In an interview with GamesIndustry.biz, Quantic Dream co-founder Guillaume de Fondaumiere says that he lost "between €5 and €10 million" to second-hand sales for Heavy Rain:
We basically sold to date approximately two million units, we know from the trophy system that probably more than three million people bought this game and played it. On my small level it's a million people playing my game without giving me one cent. And my calculation is, as Quantic Dream, I lost between €5 and €10 million worth of royalties because of second hand gaming.
This exaggeration is meant as a comment to the used sales of gaming retailers and the industry's approach to the second-hand market:
Now I know the arguments, you know, without second hand gaming people will buy probably [fewer] games because they buy certain games full price, and then they trade them in... Well I'm not so sure this is the right approach and I think that developers and certainly publishers and distributors should sit together and try to find a way to address this. Because we're basically all shooting ourselves in the foot here.
Because when developers and publishers alike are going to see that they can't make a living out of producing games that are sold through retail channels, because of second hand gaming, they will simply stop making these games. And we'll all, one say to the other, simply go online and to direct distribution. So I don't think that in the long run this is a good thing for retail distribution either.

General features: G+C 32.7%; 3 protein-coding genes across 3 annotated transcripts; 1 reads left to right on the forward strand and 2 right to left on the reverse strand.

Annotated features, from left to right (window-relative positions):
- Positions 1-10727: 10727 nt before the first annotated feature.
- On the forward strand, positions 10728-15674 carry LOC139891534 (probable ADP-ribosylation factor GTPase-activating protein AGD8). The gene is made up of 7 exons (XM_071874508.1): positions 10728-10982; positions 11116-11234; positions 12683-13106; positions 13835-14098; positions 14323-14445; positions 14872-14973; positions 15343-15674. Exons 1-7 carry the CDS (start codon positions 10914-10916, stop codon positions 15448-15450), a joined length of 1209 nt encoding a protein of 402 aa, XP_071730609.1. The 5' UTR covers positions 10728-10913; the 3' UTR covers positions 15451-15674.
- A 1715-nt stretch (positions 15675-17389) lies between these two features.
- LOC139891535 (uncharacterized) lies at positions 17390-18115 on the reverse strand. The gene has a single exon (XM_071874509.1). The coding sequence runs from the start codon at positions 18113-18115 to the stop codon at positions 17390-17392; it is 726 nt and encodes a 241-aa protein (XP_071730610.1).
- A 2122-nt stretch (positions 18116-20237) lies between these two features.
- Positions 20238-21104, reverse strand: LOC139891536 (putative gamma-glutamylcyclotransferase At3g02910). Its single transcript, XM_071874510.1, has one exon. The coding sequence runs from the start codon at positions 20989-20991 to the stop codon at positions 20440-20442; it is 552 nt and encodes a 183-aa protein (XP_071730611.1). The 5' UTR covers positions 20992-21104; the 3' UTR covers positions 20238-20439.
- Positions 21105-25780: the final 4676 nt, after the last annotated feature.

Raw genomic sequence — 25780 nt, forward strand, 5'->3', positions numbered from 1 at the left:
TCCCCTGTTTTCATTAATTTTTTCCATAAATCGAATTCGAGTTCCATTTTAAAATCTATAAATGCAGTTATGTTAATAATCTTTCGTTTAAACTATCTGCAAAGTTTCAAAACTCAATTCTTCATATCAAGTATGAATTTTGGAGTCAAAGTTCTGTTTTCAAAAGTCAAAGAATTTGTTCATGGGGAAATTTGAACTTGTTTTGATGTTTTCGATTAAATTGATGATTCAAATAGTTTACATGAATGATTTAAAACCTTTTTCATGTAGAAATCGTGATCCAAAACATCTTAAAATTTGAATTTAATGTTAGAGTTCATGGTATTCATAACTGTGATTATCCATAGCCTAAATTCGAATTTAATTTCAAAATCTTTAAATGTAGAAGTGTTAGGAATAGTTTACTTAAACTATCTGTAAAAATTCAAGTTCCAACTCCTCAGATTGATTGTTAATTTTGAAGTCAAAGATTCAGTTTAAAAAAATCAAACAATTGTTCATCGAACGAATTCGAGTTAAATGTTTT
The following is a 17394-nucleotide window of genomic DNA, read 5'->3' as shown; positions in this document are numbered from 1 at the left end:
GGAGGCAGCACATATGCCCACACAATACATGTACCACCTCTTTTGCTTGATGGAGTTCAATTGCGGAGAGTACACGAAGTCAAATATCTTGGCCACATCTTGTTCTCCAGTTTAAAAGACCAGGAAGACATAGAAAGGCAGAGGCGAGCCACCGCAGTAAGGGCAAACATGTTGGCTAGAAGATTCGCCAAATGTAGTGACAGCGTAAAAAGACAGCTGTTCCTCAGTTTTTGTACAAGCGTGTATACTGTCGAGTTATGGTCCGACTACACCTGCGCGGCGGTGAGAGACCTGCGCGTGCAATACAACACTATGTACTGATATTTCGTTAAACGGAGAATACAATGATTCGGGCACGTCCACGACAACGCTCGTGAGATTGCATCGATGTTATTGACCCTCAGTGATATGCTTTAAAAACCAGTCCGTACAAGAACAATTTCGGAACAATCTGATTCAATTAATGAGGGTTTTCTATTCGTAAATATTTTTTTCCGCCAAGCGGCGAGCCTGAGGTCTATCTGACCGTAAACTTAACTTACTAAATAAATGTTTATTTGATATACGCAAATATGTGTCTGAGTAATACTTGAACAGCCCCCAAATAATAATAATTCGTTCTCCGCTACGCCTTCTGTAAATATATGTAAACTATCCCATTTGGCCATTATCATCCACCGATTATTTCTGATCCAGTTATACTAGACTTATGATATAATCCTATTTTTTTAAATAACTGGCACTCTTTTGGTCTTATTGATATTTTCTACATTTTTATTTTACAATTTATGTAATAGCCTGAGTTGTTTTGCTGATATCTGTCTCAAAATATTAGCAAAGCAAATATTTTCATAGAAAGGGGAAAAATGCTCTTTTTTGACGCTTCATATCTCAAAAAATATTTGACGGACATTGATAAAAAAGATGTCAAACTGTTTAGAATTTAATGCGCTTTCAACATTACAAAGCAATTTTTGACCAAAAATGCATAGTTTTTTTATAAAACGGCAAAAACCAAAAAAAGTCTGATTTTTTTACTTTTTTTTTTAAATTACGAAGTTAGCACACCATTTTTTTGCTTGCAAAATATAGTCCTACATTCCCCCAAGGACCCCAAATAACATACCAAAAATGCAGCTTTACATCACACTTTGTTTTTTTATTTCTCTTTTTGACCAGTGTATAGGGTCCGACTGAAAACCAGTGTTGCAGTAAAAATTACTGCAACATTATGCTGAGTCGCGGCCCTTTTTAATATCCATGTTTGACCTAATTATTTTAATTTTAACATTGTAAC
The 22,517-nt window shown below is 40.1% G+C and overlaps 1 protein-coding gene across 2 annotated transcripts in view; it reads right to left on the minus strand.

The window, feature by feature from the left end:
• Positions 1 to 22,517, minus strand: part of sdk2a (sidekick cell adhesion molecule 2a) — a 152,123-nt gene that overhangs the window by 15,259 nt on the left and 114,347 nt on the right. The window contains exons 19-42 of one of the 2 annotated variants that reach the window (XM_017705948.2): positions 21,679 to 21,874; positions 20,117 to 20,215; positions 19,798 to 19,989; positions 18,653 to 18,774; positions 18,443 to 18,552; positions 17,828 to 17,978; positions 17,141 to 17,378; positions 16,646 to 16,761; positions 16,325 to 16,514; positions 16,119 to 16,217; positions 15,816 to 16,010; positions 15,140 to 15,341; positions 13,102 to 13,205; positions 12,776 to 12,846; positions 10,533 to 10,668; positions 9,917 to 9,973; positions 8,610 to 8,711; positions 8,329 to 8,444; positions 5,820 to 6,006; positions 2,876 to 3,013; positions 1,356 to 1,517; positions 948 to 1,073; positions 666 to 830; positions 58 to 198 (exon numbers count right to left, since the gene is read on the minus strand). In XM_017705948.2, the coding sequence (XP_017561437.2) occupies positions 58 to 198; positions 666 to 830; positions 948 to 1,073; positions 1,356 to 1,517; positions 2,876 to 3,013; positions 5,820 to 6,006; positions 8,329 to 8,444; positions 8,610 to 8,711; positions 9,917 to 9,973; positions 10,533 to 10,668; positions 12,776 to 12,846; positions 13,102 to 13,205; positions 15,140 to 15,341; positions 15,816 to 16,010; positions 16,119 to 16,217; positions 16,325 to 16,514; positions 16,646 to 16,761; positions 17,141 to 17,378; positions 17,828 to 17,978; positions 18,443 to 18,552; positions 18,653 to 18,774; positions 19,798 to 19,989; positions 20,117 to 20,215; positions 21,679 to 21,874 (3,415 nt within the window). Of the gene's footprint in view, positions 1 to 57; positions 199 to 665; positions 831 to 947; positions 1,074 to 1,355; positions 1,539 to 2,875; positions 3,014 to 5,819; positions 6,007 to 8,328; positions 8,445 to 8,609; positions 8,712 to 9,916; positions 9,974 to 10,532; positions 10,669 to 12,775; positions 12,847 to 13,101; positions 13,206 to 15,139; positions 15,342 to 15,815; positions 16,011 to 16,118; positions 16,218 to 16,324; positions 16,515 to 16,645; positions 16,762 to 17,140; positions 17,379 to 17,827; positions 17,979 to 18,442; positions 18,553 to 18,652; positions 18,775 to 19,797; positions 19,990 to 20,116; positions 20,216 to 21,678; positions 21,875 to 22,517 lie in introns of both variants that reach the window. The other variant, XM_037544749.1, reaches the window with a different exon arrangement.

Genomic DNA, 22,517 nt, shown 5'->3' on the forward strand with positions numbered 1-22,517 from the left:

Now are games too expensive? I've always said that games are probably too expensive so there's probably a right level here to find...
Beyond the fact that 2 million units sold is amazing for an independent studio for a PS3 exclusive, I'm not sure if he has the math all right. What portion of the second-hand market is used sales in retailers and how much of it is just some guy lending his copy to his friend or relative who uses a different account? Some people have commented that his comment is just whining, but Guillaurme de Fondaumiere disagrees with the bashing his interview has generated:
I'm not whining, just opening a discussion here on a subject matter that is being discussed quietly by a lot of people in the industry right now.
I never said we should ban second hand gaming. NEVER. I'm simply pointing to the fact that developers and publishers are not gaining a cent on second hand gaming and that in my humble opinion, this isn't the right model...
You only need to look at the annual reports of certain retail giants to find out that between 30 and 40% of total games software turnover comes from second hand sales today...
How have the sales trends new vs traded evolved in the past few years since traded games were introduced? Are we selling more new games today?